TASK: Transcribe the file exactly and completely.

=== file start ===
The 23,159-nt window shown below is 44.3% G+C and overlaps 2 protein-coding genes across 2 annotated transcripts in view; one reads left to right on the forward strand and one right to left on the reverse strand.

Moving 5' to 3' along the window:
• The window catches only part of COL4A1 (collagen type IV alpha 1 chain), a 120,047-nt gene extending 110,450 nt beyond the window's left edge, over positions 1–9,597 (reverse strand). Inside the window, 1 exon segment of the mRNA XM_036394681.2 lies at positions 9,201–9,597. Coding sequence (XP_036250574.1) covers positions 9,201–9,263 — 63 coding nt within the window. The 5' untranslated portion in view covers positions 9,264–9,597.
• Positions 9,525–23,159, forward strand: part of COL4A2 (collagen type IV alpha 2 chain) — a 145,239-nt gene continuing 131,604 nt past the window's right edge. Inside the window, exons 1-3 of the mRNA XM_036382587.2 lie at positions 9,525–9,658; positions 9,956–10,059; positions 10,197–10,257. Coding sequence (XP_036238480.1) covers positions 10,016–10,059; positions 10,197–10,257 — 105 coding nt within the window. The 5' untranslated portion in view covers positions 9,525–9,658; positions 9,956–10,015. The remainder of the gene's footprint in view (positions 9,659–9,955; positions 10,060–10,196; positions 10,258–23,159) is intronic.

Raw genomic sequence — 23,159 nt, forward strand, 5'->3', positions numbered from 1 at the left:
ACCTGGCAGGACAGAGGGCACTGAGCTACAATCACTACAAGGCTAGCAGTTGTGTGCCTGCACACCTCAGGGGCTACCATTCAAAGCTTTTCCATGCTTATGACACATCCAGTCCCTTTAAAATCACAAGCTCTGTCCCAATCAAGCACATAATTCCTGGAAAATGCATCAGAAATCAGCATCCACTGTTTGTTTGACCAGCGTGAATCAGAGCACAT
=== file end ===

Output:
The 23,159-nt window shown below is 44.3% G+C and overlaps 2 protein-coding genes across 2 annotated transcripts in view; one reads left to right on the forward strand and one right to left on the reverse strand.

Moving 5' to 3' along the window:
• The window catches only part of COL4A1 (collagen type IV alpha 1 chain), a 120,047-nt gene extending 110,450 nt beyond the window's left edge, over positions 1–9,597 (reverse strand). Inside the window, 1 exon segment of the mRNA XM_036394681.2 lies at positions 9,201–9,597. Coding sequence (XP_036250574.1) covers positions 9,201–9,263 — 63 coding nt within the window. The 5' untranslated portion in view covers positions 9,264–9,597.
• Positions 9,525–23,159, forward strand: part of COL4A2 (collagen type IV alpha 2 chain) — a 145,239-nt gene continuing 131,604 nt past the window's right edge. Inside the window, exons 1-3 of the mRNA XM_036382587.2 lie at positions 9,525–9,658; positions 9,956–10,059; positions 10,197–10,257. Coding sequence (XP_036238480.1) covers positions 10,016–10,059; positions 10,197–10,257 — 105 coding nt within the window. The 5' untranslated portion in view covers positions 9,525–9,658; positions 9,956–10,015. The remainder of the gene's footprint in view (positions 9,659–9,955; positions 10,060–10,196; positions 10,258–23,159) is intronic.

Raw genomic sequence — 23,159 nt, forward strand, 5'->3', positions numbered from 1 at the left:
ACCTGGCAGGACAGAGGGCACTGAGCTACAATCACTACAAGGCTAGCAGTTGTGTGCCTGCACACCTCAGGGGCTACCATTCAAAGCTTTTCCATGCTTATGACACATCCAGTCCCTTTAAAATCACAAGCTCTGTCCCAATCAAGCACATAATTCCTGGAAAATGCATCAGAAATCAGCATCCACTGTTTGTTTGACCAGCGTGAATCAGAGCACAT